Elderberry - American Elder
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Black fruit of American Elder.
Sambucus nigra ssp. canadensis
Elderberry - American Elder

Uses: Fruit, Flowers
Acquired: 2004
How started:
Source: Steve Whitcher, The Guru Gardener, Tacoma

I received this plant as a Thank You for speaking at the Tacoma chapter of the Western Cascade Fruit Society. I talked about maggot barriers. I was using plastic sandwich bags on apples that year.

The blue or purple berries are gathered and made into elderberry wine, jam, syrup, and pies. The entire flower cluster can be dipped in batter and fried, while petals can be eaten raw or made into a fragrant and tasty tea. The flowers add an aromatic flavor and lightness to pancakes [2] or fritters. For pancakes, ladle pancake batter into the buttered skillet, press whole clusters of elderflowers into the batter and, when it is cooked through, gently pull away the stems, leaving the tiny blossoms embedded in the pancakes. Cook on one side only to preserve the appearance of the pretty white blossoms, cook them at a low temperature so they don’t burn before they’re done, or finish them in a 325-degree oven.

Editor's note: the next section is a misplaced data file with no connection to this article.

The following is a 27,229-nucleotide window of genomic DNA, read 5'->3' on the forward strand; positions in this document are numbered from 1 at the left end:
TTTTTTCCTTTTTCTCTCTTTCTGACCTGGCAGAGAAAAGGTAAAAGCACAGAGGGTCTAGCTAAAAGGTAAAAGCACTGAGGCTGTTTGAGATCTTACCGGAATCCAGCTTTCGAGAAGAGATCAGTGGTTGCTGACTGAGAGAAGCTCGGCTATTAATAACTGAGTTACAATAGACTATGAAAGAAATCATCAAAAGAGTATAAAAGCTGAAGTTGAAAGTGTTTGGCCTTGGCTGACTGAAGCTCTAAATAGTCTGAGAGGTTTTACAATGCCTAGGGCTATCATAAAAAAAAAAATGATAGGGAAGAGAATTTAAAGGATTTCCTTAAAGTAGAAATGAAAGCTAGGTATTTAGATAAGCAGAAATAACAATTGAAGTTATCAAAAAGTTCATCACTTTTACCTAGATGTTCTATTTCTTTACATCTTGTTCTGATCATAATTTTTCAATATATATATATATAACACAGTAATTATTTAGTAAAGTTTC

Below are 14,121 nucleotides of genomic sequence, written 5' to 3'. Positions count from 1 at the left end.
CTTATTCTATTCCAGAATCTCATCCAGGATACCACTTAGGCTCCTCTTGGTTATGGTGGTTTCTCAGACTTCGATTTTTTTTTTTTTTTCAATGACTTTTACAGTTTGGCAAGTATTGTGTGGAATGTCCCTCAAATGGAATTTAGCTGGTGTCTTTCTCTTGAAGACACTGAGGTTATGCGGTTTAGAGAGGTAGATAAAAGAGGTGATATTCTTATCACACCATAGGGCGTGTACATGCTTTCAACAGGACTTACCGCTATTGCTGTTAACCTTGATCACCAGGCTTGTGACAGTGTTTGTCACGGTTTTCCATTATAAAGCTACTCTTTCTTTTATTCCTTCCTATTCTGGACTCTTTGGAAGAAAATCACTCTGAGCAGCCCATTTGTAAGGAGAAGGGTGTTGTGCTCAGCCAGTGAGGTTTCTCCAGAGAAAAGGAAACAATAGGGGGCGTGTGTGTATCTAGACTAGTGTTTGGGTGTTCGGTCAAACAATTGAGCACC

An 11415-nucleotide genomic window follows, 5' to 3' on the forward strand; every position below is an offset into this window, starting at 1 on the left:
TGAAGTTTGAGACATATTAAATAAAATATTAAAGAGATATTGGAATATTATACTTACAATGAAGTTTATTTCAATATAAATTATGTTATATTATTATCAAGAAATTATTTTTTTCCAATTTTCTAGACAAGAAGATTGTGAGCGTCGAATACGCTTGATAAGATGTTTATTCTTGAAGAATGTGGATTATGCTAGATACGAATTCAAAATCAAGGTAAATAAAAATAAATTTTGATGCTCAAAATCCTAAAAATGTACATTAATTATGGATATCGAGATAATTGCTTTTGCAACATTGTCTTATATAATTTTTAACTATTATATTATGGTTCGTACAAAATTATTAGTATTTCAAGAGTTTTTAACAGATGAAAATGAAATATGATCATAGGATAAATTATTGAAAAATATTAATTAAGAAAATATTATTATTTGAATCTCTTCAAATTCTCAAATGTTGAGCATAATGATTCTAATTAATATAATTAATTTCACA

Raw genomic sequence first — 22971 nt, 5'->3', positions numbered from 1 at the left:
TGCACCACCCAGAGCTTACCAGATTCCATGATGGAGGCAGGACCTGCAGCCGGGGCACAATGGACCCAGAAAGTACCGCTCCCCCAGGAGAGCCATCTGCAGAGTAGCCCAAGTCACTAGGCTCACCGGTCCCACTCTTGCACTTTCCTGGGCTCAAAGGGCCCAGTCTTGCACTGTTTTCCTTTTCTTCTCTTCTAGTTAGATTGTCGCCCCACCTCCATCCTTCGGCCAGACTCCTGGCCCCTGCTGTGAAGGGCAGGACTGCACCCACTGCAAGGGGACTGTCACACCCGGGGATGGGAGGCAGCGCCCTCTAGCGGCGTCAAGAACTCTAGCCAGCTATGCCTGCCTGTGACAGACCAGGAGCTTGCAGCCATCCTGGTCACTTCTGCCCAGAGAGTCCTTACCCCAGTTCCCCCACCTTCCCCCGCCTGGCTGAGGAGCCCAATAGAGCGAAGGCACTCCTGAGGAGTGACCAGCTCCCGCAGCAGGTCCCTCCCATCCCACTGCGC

The elderberry was well known to the native people of North America. Throughout the months of July and August, the small clusters of berries were gathered in large quantities. These clusters are dried carefully on the drying floor and preserved in considerable amounts. When wanted, they were cooked into a rich sauce that needed no sweetening.The elderberry was so greatly enjoyed that families would live for weeks on little else. Many were dried for use in the winter, and were either re-cooked or eaten raw.

The active alkaloids in elderberry plants are hydrocyanic acid and sambucine. Both alkaloids will cause nausea so care should be observed with this plant. Elderberries are high in vitamin C.

The wood is hard and has been used for combs, spindles, and pegs, and the hollow stems have been fashioned into flutes and blowguns.


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